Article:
Fractal Brownian Archipelago

Erik Rauch

Introduction | A Continuum of Islands | More Islands

Some surprisingly simple processes can give rise to shapes that resemble natural features, such as coastlines.

Brownian motion is a simple concept. A particle making random jumps traces out a trail which, if one steps back, has structure on all scales - it is a fractal. (Though a true fractal has structure down to infinitesimally small scales, a particle making finite jumps will approach a fractal if you "step back" and look at it from far away.)

Regular Brownian motion forms a special case where the steps taken by the particle are all independent. (Many interactive demonstrations of regular Brownian motion are available.) This is part of a trail traced by a single brownian particle:

Fractional Brownian motion is produced when the steps taken by the particle are correlated in time. One expresses this by saying a parameter, the Hurst exponent H, is different from 1/2. The fractal dimension of the path is equal to 1/H. When H > 1/2, the particle tends to keep moving in the same direction it has been moving, producing smoother trails, as in this example with H=0.7:

Lower H makes the trails more rough.When H < 1/2, the particle's motion is anti-correlated: it will tend to move in a direction different from the one it has been following. This produces trails which are very tangled:



A "Brownian Bridge" is a Brownian trail that returns to its starting point. One can trace the "hull" of this trail, that is, the boundary between points enclosed by the trail and points outside, to produce islands, complete with bays, inlets, peninsulas and isthmuses on all scales. (The hull will in general have a lower dimension than the trail.)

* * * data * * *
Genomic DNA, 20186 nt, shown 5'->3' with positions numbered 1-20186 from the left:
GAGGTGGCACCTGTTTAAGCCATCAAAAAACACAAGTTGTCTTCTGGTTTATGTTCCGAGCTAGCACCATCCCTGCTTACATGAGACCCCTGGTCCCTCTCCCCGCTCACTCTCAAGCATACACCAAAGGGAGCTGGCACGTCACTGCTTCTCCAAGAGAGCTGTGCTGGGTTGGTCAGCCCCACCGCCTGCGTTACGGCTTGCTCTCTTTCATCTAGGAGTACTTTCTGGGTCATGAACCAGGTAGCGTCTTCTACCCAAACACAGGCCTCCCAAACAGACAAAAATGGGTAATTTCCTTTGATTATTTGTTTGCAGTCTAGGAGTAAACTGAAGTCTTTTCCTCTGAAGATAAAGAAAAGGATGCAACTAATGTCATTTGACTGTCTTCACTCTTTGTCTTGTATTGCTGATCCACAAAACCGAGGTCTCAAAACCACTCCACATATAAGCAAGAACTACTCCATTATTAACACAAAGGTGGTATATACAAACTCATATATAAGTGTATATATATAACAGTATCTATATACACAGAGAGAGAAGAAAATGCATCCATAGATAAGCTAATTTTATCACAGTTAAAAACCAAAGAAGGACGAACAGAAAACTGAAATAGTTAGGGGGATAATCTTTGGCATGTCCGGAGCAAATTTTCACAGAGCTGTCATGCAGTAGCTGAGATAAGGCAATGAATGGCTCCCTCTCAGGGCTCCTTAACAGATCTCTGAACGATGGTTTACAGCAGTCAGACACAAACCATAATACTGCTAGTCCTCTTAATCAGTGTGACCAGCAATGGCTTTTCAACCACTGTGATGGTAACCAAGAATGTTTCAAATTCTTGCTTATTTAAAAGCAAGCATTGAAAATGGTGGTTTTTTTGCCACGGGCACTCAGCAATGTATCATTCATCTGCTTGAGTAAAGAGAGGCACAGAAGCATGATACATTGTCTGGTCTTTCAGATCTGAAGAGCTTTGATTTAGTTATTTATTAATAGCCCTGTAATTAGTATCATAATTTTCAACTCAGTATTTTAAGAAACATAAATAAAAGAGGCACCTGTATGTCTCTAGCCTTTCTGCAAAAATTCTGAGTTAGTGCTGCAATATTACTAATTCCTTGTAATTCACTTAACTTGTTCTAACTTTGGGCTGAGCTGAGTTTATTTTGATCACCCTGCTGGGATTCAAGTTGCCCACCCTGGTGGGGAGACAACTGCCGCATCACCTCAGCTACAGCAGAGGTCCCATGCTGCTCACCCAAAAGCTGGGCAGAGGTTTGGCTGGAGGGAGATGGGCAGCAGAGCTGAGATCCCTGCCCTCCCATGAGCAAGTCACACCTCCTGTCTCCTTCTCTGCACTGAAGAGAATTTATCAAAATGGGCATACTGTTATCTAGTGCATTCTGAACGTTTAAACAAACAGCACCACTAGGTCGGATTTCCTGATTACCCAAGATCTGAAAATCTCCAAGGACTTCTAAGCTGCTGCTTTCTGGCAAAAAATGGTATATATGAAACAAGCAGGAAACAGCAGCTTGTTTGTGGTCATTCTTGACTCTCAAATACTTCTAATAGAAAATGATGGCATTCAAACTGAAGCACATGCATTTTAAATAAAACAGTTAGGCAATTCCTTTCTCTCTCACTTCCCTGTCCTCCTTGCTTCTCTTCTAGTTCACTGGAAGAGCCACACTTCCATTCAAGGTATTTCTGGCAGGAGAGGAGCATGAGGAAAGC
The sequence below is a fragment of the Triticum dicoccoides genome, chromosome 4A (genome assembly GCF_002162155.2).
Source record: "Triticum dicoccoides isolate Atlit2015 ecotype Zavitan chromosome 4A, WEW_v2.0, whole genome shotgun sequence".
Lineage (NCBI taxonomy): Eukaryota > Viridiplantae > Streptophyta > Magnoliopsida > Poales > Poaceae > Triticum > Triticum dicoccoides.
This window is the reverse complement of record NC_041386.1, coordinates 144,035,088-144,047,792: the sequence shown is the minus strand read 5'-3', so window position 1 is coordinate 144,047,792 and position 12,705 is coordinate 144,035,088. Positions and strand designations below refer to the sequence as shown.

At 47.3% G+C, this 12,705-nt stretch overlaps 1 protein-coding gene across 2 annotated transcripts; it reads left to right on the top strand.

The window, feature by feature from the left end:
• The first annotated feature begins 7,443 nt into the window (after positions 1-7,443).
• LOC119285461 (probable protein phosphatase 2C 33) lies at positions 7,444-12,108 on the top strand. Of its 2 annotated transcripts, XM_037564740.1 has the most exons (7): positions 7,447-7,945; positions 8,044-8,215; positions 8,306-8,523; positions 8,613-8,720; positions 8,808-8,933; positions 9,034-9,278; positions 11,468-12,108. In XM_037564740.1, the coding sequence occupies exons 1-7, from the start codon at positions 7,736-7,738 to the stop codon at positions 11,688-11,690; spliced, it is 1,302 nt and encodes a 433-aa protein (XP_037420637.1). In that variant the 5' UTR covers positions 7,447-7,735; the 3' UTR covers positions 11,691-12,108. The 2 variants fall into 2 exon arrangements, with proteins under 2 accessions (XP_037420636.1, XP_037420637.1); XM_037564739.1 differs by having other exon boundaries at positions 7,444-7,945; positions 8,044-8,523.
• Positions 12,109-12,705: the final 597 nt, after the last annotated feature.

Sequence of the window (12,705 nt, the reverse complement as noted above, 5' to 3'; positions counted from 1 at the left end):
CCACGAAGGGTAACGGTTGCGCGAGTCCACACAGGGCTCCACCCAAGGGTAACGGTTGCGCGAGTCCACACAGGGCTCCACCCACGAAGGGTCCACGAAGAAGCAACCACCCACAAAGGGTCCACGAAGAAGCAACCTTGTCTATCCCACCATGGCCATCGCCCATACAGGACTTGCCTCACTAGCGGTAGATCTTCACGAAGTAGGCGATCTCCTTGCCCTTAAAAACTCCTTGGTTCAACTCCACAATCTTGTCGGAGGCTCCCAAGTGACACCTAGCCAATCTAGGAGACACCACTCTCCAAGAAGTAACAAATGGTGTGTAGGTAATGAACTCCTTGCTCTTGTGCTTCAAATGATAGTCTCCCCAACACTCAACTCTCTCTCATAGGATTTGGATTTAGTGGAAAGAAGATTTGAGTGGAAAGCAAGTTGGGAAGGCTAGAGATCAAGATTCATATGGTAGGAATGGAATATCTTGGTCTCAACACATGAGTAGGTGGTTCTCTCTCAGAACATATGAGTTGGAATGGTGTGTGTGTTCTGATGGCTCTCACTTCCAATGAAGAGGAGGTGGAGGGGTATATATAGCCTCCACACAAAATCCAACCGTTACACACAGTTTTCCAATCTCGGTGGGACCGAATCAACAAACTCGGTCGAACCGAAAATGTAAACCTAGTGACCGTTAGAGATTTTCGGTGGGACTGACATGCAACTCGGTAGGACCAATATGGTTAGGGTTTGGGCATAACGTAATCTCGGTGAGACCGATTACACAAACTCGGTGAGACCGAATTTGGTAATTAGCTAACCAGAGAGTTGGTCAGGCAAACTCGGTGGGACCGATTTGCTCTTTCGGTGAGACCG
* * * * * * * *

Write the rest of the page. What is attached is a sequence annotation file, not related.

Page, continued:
On any of the following pictures, you can click to load a much larger (2000x2000) version where you can explore the coast by scrolling with your browser. Although large, these do not take an inordinately long time to load with a conventional Internet connection.

Examples of Brownian Islands (H=0.76)

Benoit Mandelbrot asked the famous question, "How long is the coast of Britain?" in a paper that pointed out that natural shapes like coastlines have detail on all scales and their length depends on the size of the measuring stick used. Coastlines are fractals (down to, of course, a cutoff where there can be no more detail) and the British coast has a dimension of about 1.31. We can choose a value of H so that the Brownian island that has this dimension - H=0.76. Here are some islands that have the same dimension as Britain's coast.

This island was generated for the cover of Benoit Mandelbrot's latest book (Gaussian Self-Affinity and Fractals ).

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